Friday, 30 August 2013

saved from the brink of disaster

A Saturday morning,
pouring rain,
more marrows from the allotment waiting to be used ..
.. so I decided to make marrow and ginger jam.
After a search on the internet and I found a recipe that looked good.
It used equal quantities of marrow and sugar, 2 lemons and some ginger.
ready to go
I cooked the marrow as instructed and lightly mashed it before adding the sugar, lemon juice and ginger.
But this is where I think I may have gone wrong.
The recipe was vague about what type of ginger, so I decided to use stem ginger ( the sort that comes in a jar in syrup) which I chopped very finely.
 Having dissolved the sugar, I brought the mixture to a boil, but after barely 5 minutes and before I was ready to test for a set, I realised the jam was burning badly on the bottom of the pan.
I know jam is liable to burn, but I have never known it to burn so quickly and so spectacularly!
In retrospect, I think I should have used fresh root ginger, as I think it was the sugary stem ginger which sunk to the bottom and burned.
I removed the pan from the heat straight away and salvaged what I could.
My jam would not win any prizes, as it is very softly set and with a slight caramel flavour!
However it still tastes nice and is a beautiful amber colour.



Saturday, 24 August 2013


Situated on the coast between Dunwich and Aldeburgh, down a series of long winding, wooded lanes, is Minsmere RSPB reserve.
A beautiful place to explore, which is exactly what we did last weekend.
The reserve is a mixture of fresh and saltwater lagoons, woods, dunes and a long expanse of semi- deserted shingle beach.

Part way along the shingle was this interesting art installation 'The Plastic Palace'.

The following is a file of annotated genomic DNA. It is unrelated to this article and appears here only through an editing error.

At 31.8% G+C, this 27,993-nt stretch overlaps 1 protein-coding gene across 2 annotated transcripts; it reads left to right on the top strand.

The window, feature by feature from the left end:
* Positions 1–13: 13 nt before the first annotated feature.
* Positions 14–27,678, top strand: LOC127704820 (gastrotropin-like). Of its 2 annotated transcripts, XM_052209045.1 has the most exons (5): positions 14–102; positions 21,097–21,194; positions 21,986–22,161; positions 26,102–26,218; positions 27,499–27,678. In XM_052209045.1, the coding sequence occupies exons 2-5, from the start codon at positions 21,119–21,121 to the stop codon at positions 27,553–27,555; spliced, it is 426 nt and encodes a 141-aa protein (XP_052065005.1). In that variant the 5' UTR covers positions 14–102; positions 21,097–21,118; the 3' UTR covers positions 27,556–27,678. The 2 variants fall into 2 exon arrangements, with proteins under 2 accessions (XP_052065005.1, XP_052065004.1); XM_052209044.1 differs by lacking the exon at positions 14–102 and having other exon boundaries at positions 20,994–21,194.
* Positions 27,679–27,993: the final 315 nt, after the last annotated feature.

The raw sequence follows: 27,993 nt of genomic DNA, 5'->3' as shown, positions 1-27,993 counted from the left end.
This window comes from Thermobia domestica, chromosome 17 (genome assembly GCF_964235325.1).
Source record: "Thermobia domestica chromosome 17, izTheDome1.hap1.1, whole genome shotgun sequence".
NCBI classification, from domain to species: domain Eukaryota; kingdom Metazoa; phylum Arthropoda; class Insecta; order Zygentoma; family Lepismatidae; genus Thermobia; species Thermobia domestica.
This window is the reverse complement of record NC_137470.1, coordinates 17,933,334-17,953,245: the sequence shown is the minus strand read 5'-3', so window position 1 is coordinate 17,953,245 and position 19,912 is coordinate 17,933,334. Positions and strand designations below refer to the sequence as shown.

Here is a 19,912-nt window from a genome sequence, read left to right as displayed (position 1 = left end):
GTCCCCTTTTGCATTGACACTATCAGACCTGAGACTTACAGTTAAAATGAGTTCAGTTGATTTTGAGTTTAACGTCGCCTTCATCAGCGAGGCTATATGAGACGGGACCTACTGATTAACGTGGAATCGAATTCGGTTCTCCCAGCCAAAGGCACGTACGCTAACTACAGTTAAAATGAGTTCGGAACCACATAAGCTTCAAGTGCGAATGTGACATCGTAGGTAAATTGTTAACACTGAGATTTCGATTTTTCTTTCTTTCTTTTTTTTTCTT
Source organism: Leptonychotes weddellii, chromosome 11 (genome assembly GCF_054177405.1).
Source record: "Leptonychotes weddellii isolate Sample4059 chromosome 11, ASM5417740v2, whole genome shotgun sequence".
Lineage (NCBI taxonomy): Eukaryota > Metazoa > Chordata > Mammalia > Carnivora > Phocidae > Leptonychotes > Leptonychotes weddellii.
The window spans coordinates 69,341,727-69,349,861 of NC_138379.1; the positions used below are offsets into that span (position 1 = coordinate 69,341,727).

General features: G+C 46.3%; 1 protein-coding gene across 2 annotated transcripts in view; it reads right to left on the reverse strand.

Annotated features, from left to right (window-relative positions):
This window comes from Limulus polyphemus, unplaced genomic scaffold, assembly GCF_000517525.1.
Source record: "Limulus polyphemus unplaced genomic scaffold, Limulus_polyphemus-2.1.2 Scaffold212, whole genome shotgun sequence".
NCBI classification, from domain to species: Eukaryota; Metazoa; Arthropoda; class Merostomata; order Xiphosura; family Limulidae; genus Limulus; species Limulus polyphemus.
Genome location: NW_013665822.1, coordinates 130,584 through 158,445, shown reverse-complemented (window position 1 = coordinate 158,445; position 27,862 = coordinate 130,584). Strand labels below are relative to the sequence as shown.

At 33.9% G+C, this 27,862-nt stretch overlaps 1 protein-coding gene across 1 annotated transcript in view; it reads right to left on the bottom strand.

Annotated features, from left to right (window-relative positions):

Made from old fishing nets stretched between posts and covered with plastic detritus, it was
a thought provoking comment on the amount of plastic which is thrown away and ends up in the sea and on our beaches.
Visitors are encouraged to pick up any plastic found on the beach and add it to the display.

The shingle was also home to a variety of wild flowers and plants.

This little flower looked like a tiny version of scabious, but only about 15mm across.

The other plant in abundance was sea kale, crambe maritima, an edible member of the brassica family.
This majestic looking plant is a native perennial and apparently the stems (especially if blanched by covering them whilst growing) are a delicacy not unlike asparagus.
It was particularly popular during Victorian times, but this doesn't mean we should all rush out to forage for it as colonies of the plant have diminished greatly in recent years.
It is, however, widely available from seed companies and given light. sandy soil can be easily cultivated.

Maybe one for the allotment next year!

Monday, 19 August 2013

a long weekend at Southwold on the Suffolk coast.

I love Southwold - the English seaside at its absolute best!
Picture- perfect beach huts,
pretty pastel coloured cottages,
a quirky pier
and the iconic inland lighthouse